4 Lessons You Can Learn from the USPTO’s Rejection of Donald Trump’s “Truth Social” Trademark Bid

Joanne Mafunda Moyo

Joanne Mafunda Moyo

21 July 20234 min read

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Trademark Bidding

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    Registering your trademark can be an uphill battle if your name is not unique enough or too similar to another brand. Just ask former President Donald Trump, whose controversial social media platform “Truth Social” just got rejected by the USPTO.

    But on what basis did the United States Patent and Trademark Office (USPTO) block Trump’s trademark? And can it happen to you?

    Exploring Trump’s Truth Social Trademark Bidding

    Let’s look at this T.M. bidding and discuss some potential solutions you can implement. But first, we’ll give you a brief background on Trump’s trademark filing history.

    In January 2021, Trump was banned from Twitter. A few months later, after deciding he didn’t want to participate directly on Parler's free speech platform, he announced that he would create a social media app to compete against Twitter—Truth Social.

    To protect his name rights in Truth Social, Trump filed a U.S. trademark on the 9th of July 2021. He used a new company called Trump Media & Technology Group Corp., which was formed on the 1st of February 2021, and has ONLY ONE trademark: TRUMP MEDIA & TECHNOLOGY GROUP CORP.

    However, Trump has many more trademarks.

    He has filed 270 + trademarks in his personal capacity with the USPTO. Currently, Trump has 68 live trademarks, and 260 are abandoned. Nearly 200 have been filed since he announced his presidential run in 2015.

    The entire Trump family has applied for over 1,000 trademarks since the late 1980s, with his daughter Ivanka having filed 82 trademarks—many of which are canceled recently as she abandons products quickly.

    Now, let’s talk about his current Truth Social trademark bid.

    On the 2nd of August 2022, Trump’s lawyers received a trademark rejection notice from the USPTO because the wording “Truth Social” was very similar to two existing trademarks. There was a risk of trademark infringement.

    The USPTO stated that Trump’s trademark would create a likelihood of confusion among customers.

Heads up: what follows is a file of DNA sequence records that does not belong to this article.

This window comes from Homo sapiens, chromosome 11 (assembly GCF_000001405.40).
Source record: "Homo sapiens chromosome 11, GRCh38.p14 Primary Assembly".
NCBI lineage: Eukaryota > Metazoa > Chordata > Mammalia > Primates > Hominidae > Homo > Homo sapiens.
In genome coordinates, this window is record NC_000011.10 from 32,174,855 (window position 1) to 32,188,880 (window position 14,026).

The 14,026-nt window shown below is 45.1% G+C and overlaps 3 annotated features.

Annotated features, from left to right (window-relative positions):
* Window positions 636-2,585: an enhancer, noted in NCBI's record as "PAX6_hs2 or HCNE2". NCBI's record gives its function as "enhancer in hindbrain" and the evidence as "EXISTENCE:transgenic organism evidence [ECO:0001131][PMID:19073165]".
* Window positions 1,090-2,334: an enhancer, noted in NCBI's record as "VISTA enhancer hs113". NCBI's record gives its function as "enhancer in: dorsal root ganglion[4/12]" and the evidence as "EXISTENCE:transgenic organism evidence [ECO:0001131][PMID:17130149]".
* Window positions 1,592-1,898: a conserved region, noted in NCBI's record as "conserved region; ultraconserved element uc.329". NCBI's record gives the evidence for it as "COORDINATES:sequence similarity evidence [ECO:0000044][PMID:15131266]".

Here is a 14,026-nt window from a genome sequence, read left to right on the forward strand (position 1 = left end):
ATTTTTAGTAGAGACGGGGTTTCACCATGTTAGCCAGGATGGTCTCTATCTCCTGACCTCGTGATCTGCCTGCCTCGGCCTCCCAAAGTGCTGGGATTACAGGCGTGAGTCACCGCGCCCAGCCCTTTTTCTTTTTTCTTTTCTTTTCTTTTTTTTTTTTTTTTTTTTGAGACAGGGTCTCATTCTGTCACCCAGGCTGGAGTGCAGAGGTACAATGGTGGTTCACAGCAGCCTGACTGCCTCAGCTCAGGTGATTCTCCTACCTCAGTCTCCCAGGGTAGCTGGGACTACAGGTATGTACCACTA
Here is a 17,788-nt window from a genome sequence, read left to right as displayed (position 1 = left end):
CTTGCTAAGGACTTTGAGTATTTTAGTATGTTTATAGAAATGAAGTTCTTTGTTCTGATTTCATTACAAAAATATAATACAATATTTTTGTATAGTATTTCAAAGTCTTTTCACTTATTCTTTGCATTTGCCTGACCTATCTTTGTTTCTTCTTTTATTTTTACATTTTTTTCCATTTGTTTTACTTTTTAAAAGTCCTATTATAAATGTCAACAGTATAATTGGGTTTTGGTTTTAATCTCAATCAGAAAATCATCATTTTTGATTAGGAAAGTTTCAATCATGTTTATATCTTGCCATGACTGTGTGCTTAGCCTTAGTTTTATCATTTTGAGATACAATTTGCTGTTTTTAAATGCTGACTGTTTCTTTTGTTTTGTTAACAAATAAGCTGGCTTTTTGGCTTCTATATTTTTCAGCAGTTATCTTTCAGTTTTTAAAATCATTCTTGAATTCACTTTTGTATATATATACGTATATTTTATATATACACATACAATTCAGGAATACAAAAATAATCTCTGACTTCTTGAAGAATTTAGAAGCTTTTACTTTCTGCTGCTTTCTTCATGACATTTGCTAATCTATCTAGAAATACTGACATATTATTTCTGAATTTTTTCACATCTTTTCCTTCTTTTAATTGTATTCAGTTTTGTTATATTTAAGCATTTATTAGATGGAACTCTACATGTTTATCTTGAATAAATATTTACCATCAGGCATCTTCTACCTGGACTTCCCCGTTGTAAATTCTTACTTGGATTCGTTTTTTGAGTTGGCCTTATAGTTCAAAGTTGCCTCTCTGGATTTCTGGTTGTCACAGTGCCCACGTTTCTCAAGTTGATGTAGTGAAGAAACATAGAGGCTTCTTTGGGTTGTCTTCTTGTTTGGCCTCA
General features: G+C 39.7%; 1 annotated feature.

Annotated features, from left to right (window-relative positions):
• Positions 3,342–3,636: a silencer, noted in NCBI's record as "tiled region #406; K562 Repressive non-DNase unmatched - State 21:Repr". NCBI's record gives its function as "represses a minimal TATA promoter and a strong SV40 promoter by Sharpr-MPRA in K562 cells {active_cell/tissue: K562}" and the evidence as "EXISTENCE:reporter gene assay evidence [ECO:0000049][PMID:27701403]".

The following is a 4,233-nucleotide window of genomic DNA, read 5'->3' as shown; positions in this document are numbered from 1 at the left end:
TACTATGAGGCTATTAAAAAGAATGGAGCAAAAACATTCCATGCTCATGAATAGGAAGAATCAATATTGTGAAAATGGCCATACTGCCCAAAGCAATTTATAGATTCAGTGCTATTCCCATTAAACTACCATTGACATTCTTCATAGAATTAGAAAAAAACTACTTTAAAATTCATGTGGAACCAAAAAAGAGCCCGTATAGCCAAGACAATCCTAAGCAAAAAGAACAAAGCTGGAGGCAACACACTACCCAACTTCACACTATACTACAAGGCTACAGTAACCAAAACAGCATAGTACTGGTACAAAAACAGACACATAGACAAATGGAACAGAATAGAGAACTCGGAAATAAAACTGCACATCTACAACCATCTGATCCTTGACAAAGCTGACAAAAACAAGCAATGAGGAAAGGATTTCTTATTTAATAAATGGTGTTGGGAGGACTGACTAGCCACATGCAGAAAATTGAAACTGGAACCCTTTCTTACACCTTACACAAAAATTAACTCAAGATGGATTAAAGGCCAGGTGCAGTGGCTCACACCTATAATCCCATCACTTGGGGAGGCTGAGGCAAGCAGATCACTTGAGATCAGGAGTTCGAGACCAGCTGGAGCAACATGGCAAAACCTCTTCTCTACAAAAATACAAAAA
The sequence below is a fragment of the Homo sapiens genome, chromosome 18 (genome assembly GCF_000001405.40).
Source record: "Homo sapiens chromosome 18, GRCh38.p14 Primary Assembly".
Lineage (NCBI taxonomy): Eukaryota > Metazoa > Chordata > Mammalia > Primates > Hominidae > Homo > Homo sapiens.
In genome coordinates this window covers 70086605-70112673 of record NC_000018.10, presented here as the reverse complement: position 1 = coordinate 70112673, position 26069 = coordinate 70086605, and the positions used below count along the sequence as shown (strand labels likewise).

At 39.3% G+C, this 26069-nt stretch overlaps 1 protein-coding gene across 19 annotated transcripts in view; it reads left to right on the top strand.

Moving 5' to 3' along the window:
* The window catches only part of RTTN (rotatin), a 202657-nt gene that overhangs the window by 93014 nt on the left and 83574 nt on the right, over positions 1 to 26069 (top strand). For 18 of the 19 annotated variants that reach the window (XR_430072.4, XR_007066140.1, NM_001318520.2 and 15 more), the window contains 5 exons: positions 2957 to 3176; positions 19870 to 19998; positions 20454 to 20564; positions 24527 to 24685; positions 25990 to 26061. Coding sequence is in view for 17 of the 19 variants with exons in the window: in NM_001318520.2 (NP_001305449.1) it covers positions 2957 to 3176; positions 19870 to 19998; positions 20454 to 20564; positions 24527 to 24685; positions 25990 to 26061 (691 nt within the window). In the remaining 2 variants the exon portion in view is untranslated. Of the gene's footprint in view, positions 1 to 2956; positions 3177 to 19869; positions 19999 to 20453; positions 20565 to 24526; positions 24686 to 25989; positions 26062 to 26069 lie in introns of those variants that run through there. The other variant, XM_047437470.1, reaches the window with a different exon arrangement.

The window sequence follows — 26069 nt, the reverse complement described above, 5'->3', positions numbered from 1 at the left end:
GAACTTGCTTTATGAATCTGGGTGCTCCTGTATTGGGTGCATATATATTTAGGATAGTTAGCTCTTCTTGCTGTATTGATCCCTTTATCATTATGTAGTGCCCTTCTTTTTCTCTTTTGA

Protecting yourself

    How can you overcome this objection if you’re caught in the same situation in the USA?

    First, you should know that such a refusal from the USPTO is very common, so there’s no need to panic. If you do receive one, there are several things you can do to address this objection:

    1. Create a unique brand name

    You can backtrack to the drawing board to create a unique brand name. If you want to avoid such an objection altogether, it’s better to have a distinct name that is not common from the get-go.

    So, ensure you research and come up with something that stands out.

    2. Appeal the decision

    If you have deep pockets like President Trump, you can appeal the decision, especially if you want the registration badly enough. Most big corporations with the money will likely present extensive arguments that contain dictionary definitions explaining why the two trademarks are not so similar.

    3. Use a prior registration to support the trademark

    If you have a prior trademark registered using the same brand name in different classes or for different goods or services, then we have good news! You can use this existing trademark to strengthen your chances of registering the rejected trademark.

    For President Trump, for example, his Truth Social trademark was accepted for drinking glasses, flags, and clothing earlier in 2022. This’ll likely give his team a strong point in their defense argument.

    4. Talk it out

    You can always avoid the legal headache of presenting evidence to the USPTO by contacting the other owners and getting them to agree to co-exist. The only challenge would be to get the USPTO to accept this co-existence.

    Avoid your own trademark rejection

    By remembering the above lessons, you can avoid your trademark rejection. It also doesn’t hurt to get some help with your trademark application. Best of luck and remember to take your time!

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